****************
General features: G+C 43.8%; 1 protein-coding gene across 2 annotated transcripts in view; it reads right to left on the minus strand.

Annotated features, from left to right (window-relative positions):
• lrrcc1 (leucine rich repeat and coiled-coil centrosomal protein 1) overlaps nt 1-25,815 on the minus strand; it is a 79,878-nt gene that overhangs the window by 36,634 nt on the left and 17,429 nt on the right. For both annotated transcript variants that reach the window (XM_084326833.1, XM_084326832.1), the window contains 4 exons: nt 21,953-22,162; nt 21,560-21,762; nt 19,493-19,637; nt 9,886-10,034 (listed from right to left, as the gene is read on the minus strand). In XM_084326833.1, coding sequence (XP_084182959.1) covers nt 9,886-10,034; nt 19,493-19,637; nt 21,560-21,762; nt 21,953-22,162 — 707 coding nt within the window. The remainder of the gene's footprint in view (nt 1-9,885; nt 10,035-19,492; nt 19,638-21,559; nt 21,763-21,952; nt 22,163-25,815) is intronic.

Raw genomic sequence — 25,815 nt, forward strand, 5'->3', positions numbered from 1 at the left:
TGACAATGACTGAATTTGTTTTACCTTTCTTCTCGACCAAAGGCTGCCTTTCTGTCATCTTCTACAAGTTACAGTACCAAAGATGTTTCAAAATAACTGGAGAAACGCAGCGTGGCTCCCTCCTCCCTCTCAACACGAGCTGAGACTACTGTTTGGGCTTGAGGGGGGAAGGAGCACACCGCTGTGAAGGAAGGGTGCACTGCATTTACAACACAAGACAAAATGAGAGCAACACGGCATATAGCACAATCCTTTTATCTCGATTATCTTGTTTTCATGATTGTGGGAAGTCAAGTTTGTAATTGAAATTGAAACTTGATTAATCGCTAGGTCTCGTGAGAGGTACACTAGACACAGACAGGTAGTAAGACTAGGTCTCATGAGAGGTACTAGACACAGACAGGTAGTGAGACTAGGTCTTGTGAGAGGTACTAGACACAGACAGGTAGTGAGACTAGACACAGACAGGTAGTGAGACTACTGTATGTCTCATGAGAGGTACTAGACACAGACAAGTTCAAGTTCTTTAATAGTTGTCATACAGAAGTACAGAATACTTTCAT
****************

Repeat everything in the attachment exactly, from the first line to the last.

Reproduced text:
General features: G+C 43.8%; 1 protein-coding gene across 2 annotated transcripts in view; it reads right to left on the minus strand.

Annotated features, from left to right (window-relative positions):
• lrrcc1 (leucine rich repeat and coiled-coil centrosomal protein 1) overlaps nt 1-25,815 on the minus strand; it is a 79,878-nt gene that overhangs the window by 36,634 nt on the left and 17,429 nt on the right. For both annotated transcript variants that reach the window (XM_084326833.1, XM_084326832.1), the window contains 4 exons: nt 21,953-22,162; nt 21,560-21,762; nt 19,493-19,637; nt 9,886-10,034 (listed from right to left, as the gene is read on the minus strand). In XM_084326833.1, coding sequence (XP_084182959.1) covers nt 9,886-10,034; nt 19,493-19,637; nt 21,560-21,762; nt 21,953-22,162 — 707 coding nt within the window. The remainder of the gene's footprint in view (nt 1-9,885; nt 10,035-19,492; nt 19,638-21,559; nt 21,763-21,952; nt 22,163-25,815) is intronic.

Raw genomic sequence — 25,815 nt, forward strand, 5'->3', positions numbered from 1 at the left:
TGACAATGACTGAATTTGTTTTACCTTTCTTCTCGACCAAAGGCTGCCTTTCTGTCATCTTCTACAAGTTACAGTACCAAAGATGTTTCAAAATAACTGGAGAAACGCAGCGTGGCTCCCTCCTCCCTCTCAACACGAGCTGAGACTACTGTTTGGGCTTGAGGGGGGAAGGAGCACACCGCTGTGAAGGAAGGGTGCACTGCATTTACAACACAAGACAAAATGAGAGCAACACGGCATATAGCACAATCCTTTTATCTCGATTATCTTGTTTTCATGATTGTGGGAAGTCAAGTTTGTAATTGAAATTGAAACTTGATTAATCGCTAGGTCTCGTGAGAGGTACACTAGACACAGACAGGTAGTAAGACTAGGTCTCATGAGAGGTACTAGACACAGACAGGTAGTGAGACTAGGTCTTGTGAGAGGTACTAGACACAGACAGGTAGTGAGACTAGACACAGACAGGTAGTGAGACTACTGTATGTCTCATGAGAGGTACTAGACACAGACAAGTTCAAGTTCTTTAATAGTTGTCATACAGAAGTACAGAATACTTTCAT